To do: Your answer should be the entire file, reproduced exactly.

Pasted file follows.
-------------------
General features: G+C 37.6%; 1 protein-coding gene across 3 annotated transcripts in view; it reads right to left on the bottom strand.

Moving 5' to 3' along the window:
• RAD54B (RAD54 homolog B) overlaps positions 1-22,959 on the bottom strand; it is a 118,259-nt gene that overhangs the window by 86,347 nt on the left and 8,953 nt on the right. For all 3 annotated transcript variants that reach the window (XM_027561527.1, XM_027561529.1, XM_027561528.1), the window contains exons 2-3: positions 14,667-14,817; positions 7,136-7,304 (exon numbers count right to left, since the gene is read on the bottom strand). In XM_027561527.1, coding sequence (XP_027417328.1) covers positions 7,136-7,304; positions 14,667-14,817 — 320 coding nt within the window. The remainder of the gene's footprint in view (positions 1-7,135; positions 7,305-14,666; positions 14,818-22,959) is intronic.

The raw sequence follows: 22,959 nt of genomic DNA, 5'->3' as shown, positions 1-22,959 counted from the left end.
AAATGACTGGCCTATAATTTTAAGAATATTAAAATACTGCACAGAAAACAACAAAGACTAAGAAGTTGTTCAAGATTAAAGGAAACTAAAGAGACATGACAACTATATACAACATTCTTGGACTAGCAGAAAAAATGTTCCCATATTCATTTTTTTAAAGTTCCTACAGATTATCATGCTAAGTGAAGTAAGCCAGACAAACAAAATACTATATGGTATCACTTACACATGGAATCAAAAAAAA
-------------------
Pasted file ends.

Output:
General features: G+C 37.6%; 1 protein-coding gene across 3 annotated transcripts in view; it reads right to left on the bottom strand.

Moving 5' to 3' along the window:
• RAD54B (RAD54 homolog B) overlaps positions 1-22,959 on the bottom strand; it is a 118,259-nt gene that overhangs the window by 86,347 nt on the left and 8,953 nt on the right. For all 3 annotated transcript variants that reach the window (XM_027561527.1, XM_027561529.1, XM_027561528.1), the window contains exons 2-3: positions 14,667-14,817; positions 7,136-7,304 (exon numbers count right to left, since the gene is read on the bottom strand). In XM_027561527.1, coding sequence (XP_027417328.1) covers positions 7,136-7,304; positions 14,667-14,817 — 320 coding nt within the window. The remainder of the gene's footprint in view (positions 1-7,135; positions 7,305-14,666; positions 14,818-22,959) is intronic.

The raw sequence follows: 22,959 nt of genomic DNA, 5'->3' as shown, positions 1-22,959 counted from the left end.
AAATGACTGGCCTATAATTTTAAGAATATTAAAATACTGCACAGAAAACAACAAAGACTAAGAAGTTGTTCAAGATTAAAGGAAACTAAAGAGACATGACAACTATATACAACATTCTTGGACTAGCAGAAAAAATGTTCCCATATTCATTTTTTTAAAGTTCCTACAGATTATCATGCTAAGTGAAGTAAGCCAGACAAACAAAATACTATATGGTATCACTTACACATGGAATCAAAAAAAA